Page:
Turning RSS Feeds into a SQL Database Without Coding

This article provides an alternative way to ingest XML and JSON feeds into a SQL database and conduct ad-hoc reporting with minimal effort. As an example, we’ll examine the ranking and rating of App Store applications from the iTunes RSS feed, which will be turned into a relational database and queried using SQL.

The App Store provides an RSS feed with a list of Apps, Tracks, Books, and other entities in XML and JSON formats. However, this data is unstructured and can’t be easily analyzed. To make it more suitable for ad-hoc reporting, it needs to be ingested into a SQL database and queried with a SQL console.

Data analysts have to do a lot of tedious work to get external feed data into a SQL database. This includes using an HTTP client to fetch the feed content, parsing it into a structured form, cleaning and transforming the nested structure into a 2-D array, setting up a database, and creating a table with a schema that matches the feed content or specific fields from it. All of this is necessary to make sure that the data is ready for analysis and requires either a combination of tools and services or scripting in Python.

However, there is a simpler way that can save time and make the process more enjoyable. In this post, I’ll show you how to quickly get external feed data into a SQL database without writing a single line of code. To demonstrate, I will be using iTunes feed to compare the top apps in the “meditation” category by their rankings and ratings in two countries of my interest — Spain and Portugal.

Data Source

I found a publicly available iTunes feed on the internet that returns a JSON output containing a list of up to 200 apps for the search term, e.g. “meditation”. You’re able to fetch the list for specific country by adding the “&country=” parameter. This way, you can get up to 200 results for each country the app is available in.

For TOP-200 apps in Spain:

Getting Data Ready for Analysis

I use TABLUM.IO to quickly load data from CSV, XML, and JSON files, and get the data instantly ready for ad-hoc reporting.

How it works


Spain (View #1)

I’ll use the following URL and parameters to fetch data:
It will return dozens of fields for each app. So I’m going to provide extra parameters to the “URL Downloader” to specify the columns I need to keep in the resulting output:

I will end up with:

  • trackId — App ID (can be used in a request for getting a list of comments),
  • trackName — App’s name,
  • averageUserRating — the average user rating (by country),
  • userRatingCount — the number of user ratings an app has received,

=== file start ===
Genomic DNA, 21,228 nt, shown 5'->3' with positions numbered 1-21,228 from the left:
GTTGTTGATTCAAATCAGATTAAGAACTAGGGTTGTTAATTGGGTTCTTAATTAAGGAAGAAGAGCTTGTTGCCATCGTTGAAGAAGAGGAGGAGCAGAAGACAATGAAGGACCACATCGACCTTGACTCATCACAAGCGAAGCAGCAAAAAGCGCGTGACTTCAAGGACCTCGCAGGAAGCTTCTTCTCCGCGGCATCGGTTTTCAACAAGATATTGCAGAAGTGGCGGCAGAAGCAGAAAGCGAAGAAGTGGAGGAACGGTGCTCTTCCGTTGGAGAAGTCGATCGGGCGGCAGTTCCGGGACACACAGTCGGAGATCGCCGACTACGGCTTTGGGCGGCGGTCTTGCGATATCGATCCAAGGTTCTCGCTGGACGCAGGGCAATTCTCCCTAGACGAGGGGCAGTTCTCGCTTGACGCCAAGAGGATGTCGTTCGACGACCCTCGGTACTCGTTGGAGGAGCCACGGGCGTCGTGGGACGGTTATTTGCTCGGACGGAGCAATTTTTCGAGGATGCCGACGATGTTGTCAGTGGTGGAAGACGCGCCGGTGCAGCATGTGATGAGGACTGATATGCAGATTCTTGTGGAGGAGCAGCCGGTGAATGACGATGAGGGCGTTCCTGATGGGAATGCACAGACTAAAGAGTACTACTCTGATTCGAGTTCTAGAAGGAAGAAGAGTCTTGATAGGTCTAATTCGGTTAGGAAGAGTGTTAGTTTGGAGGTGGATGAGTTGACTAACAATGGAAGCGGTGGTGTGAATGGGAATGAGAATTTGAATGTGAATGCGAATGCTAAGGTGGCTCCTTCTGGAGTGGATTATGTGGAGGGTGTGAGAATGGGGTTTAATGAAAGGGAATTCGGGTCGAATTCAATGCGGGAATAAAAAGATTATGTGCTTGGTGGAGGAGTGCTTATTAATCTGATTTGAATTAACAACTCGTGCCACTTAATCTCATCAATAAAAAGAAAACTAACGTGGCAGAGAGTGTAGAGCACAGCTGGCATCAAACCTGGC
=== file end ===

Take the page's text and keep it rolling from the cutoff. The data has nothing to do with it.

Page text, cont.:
• averageUserRatingforCurrentVersion — average user rating for the current app version,
  • userRatingCountForCurrentVersion — the total number of ratings submitted by users for the current version of the app.

TABLUM.IO returns a SQL table with the top 200 most popular meditation apps from the Spanish App Store:

At the bottom of the page, you can now see a blue rectangle. This is the View #1 (think of it as a “tab” in GoogleSheets) for the top-200 meditation apps in Spain:

Portugal (View #2)

Now we are going to create the second view with Portiguese top 200 apps same way we did for Spanish feed. Click the “+” button to create a new View:

Insert the URL, set the filter parameters for columns to return, and click the “Run Query” button:

Here we’ve got the TOP-200 apps from the “meditation” category in Portugal:

Spain+Portugal, “Joined” data (View #3)

Now we’re going to create the third view with an “Ingested Data” type so we could qeury results from already ingested data via SQL commands.
Click the “+” button to create a new View, as we did before. Then, from the drop-down menu select the “Ingested Data” item to be able to query joined data from both View 1 and View 2:

I’ll put the following query into the SQL Console to do this:
-- Spanish Application TOP 
WITH raw_es as (
  SELECT rowNumberInAllBlocks() + 1 as es_rank, * -- all columns from V_1001 + rank
  FROM DS_.V_1001

-- Portugese Application TOP 
raw_pt as (
  SELECT rowNumberInAllBlocks() + 1 as pt_rank, *  -- all columns from V_1001 + rank 
  FROM DS_.V_1002

-- Mix them together by their app_id and calculate the diff in rate
SELECT trackId as app_id, 
       trackName as appName,
       es_rank - pt_rank as rank_diff,
       averageUserRating as es_rating,
       raw_pt.averageUserRating as pt_rating,
       es_rating - pt_rating as rating_diff
FROM raw_es
ON raw_es.trackId = raw_pt.trackId

As a side note: when the data gets imported by TABLUM.IO, it becomes a ClickHouse SQL table. So any further queries to the ingested data is done using ClickHouse SQL syntax.

The output results will contain the following set of columns:

  • app_id
  • appName — App’s name,
  • es_rank—App’s ranking in the Spanish App Store,
  • pt_rank — App’s ranking in the Portuguese App Store,
  • rank_diff — the difference between app’s ranking in Spain and Portugal,
  • es_ratnig — App’s rating in the Spanish App Store,
  • pt_ratnig — App’s rating in the Portuguese App Store,
  • rating_diff — the difference between app’s rating in Spain and Portugal.

This query produces a final SQL table that shows the difference in ranking and rating for the same apps between Spanish and Portuguese. It is based on data from both View 1 and View 2, which are enriched with rankings and joined by application ID from the App Store:


I ingested the iTunes feed to create a SQL table that is ready for ad-hoc reporting and further manipulation. By comparing the top apps in the “meditation” category, I was able to identify the differences in rankings and ratings between Spanish and Portuguese App Stores. The third and sixth columns of the table illustrate this difference.
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